Professor Amy Erickson sums up what happens in this way: "It strikes me (pun intended!) that God choose to bring water-- and the life it symbolizes and will impart-- out of something that appears to be lifeless . . ."

But, this my friends is exactly how God works.

Dead is never dead in the kingdom of God.

Lost causes are never really lost.

And the broken down and washed out are really never without hope.

When I was serving as an associate pastor at Untied Methodist congregation while in seminary at Duke Divinity in North Carolina, I told it was my job to make most of the pastoral visits.

On a Monday afternoon only a couple of months into my second year at the church, I found myself sitting in a rocking chair on the back porch of Mrs. Melba’s house. She offered me some iced tea—as good southern women do. We began chatting about life. She wanted to know how my classes were going.

Mrs. Melba, a spunky woman in her early 70s, tried to keep a brave face for this young pastor student. But soon she was fighting back tears as she began to recount to me details about her husband’s recent death. He’d died of cancer recently.

She misses him more than she could even say.

She had trouble, she said, finding the energy to get out of bed in the mornings, many days still.

She couldn’t seem to find her purpose for living life anymore, she told me.

I remember this afternoon so well because in the moments that followed, I broke what I had learned only a few days earlier in class, some of the “rules” of pastoral care. My classmates and I were told to not show too much of our own emotions when we made visits. But, I cried too. Melba and I sat and rocked on that porch and cried. Her feelings of this great “dead end” sign life had handed her felt just as overwhelming to me. Sadness felt thick in the air.

Because most of all Melba felt like God had forgotten her. Everything around her felt dead. She felt dead without her beloved, even though her pulse told her she was still living.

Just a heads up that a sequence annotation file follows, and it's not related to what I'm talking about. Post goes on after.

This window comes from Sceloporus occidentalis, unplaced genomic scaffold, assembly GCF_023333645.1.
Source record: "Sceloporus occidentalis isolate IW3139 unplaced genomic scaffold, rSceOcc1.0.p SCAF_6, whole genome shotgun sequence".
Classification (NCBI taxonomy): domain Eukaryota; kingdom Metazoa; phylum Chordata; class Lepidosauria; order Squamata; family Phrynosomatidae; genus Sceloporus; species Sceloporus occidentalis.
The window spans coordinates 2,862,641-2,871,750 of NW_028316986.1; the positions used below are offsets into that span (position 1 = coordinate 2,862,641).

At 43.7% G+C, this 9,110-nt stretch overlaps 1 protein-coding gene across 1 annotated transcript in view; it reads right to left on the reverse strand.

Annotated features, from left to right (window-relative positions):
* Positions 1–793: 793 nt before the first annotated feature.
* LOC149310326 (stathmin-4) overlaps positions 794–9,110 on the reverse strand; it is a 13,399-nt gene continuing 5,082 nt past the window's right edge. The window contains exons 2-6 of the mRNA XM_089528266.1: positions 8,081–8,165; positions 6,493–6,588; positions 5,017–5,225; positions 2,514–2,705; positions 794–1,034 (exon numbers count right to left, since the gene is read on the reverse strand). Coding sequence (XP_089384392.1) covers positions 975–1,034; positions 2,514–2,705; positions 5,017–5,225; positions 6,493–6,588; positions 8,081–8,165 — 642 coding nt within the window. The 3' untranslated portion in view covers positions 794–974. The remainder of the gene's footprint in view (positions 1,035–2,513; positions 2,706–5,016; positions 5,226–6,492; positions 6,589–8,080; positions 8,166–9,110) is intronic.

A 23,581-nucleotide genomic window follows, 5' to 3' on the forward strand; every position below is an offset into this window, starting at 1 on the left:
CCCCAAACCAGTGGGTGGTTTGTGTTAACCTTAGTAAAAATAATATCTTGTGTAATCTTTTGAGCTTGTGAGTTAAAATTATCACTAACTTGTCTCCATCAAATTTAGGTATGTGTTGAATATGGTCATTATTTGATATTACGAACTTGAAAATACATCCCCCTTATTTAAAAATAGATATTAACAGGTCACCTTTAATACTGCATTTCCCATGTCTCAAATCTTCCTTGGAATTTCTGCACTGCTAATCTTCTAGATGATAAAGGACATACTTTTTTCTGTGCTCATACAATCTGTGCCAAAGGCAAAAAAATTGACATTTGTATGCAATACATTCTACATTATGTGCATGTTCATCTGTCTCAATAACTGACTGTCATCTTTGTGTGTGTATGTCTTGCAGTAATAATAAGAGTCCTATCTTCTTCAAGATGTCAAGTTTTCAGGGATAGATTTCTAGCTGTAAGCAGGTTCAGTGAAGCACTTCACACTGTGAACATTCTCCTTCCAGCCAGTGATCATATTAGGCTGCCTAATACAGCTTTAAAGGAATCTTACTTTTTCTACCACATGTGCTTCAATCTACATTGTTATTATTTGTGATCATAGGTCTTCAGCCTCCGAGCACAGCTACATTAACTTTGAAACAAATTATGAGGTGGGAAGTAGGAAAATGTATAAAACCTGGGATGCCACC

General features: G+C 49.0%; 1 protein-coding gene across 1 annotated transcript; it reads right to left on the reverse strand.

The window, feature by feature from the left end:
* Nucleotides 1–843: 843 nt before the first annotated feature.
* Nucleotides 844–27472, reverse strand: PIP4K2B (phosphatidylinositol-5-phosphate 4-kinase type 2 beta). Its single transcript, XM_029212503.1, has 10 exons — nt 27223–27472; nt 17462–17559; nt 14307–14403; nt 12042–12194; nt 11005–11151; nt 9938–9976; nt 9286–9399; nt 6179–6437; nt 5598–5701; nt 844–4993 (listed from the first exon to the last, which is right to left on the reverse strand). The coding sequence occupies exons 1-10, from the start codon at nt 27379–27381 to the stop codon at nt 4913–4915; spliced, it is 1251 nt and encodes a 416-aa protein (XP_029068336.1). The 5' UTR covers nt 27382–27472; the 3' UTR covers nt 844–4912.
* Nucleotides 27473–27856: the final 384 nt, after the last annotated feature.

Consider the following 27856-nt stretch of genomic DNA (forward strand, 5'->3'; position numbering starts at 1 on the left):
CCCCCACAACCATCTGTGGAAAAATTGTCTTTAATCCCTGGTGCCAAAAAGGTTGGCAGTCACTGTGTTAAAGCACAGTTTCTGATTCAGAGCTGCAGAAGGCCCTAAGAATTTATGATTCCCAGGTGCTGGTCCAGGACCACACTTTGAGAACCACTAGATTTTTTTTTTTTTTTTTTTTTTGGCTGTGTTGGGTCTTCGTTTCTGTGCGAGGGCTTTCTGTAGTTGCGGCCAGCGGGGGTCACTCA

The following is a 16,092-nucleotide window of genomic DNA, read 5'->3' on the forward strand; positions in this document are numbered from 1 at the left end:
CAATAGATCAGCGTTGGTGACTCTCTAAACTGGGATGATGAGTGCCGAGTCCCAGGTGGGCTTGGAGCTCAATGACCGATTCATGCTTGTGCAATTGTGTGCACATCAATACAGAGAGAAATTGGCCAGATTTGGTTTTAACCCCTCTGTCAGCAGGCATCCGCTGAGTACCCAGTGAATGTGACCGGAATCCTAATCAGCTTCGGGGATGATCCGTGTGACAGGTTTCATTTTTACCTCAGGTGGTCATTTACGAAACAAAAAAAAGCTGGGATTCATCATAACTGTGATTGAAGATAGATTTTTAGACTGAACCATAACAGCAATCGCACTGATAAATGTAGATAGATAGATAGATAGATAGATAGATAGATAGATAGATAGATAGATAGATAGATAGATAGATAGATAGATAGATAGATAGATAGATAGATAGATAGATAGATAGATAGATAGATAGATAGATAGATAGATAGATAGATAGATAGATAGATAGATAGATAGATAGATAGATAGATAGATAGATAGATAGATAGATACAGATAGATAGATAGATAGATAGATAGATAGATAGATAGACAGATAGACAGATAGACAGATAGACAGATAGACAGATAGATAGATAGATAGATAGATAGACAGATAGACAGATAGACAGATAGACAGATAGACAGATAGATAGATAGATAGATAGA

A few years later, a man in mid 30s sat in my office. We were chatting about life. How crazy the amount of snow that winter had been.

But soon, Tom began telling me about how he felt his life had hit a dead-end too.

Tom was the father of three kids, but none of them were living with him at the time. His ex-wife had sued him for full custody of the kids, and had won because of the hot-shot lawyer she’d hired.

Lies had been told about him court.

Though Tom had made some mistakes in life—been a big fan of drinking too much in his younger years—he’d cleaned up his act and there was no good reason why he couldn’t even see his kids on the weekends.

To make matters worse, at a church Tom had previously attended, he was told by an associate pastor that he was no longer welcome to worship at the Sunday services. The pastor, it seemed was the reason his marriage broke up in the first place. His wife and the pastor had a long-term relationship on the side that he was just now finding out about.

Tom felt let God was as far away as possible. Everything around him felt dead too. No wife, no kids, and no church family to help him through this hard time in life.

But—and there is always a BUT in the kingdom of GOD—these feelings of deep despair was not the end for Melba and Tom.

Though in these moments they faced some of their darkest hours, God was still at work.

New water was about to come out of rocks in their lives.

As Melba continued to put one foot in front of the other, getting out of bed every morning, slowly she began to see that life wasn’t finished with her.

Through the loving embrace and watchful care of her church family, she started moving toward service of others once again. Melba started singing in the choir. She involved herself in the mission projects of United Methodist Women and she took her turn leading the lessons in her Sunday School class—using the lessons she learned about finding God in this hard place with other widows like herself.

And Tom, as he took the risk of being a part of a new church community, putting aside the hurt of his previous church in the past, began to see new life spring up around him too.

Tom’s secret passion for writing became a real gift to the church’s communication ministry.

And with encouragement from some new friends and the recommendation of a new lawyer, he was able after 5 long years of separation to spend weekends with his kids again.

Both Melba and Tom learned through their pain that this exactly how God works. Dead is never dead in the kingdom of God. Lost causes are never really lost. And the broken down and washed out are really never without hope.

So, my friends, I tell you today, the God of Israel, the God of Moses who struck that rock that day to watch water flow from such a dead place is alive and wanting to be at work in your life too.

Let us be active in our waiting.

Let us not grow weary in doing good.

And let us surround ourselves with loving community to remind us of the Lord’s goodness if we forget.

And in fact, this is what we are about to celebrate in a few minutes as we come to the table of God—we’ll taste and see that what was once dead has come to new life. We’ll taste and see the sweetness of resurrection called the body and blood of our Lord. And we’ll celebrate together that anything, yes, anything is possible in the kingdom of God. God is always at work!

AMEN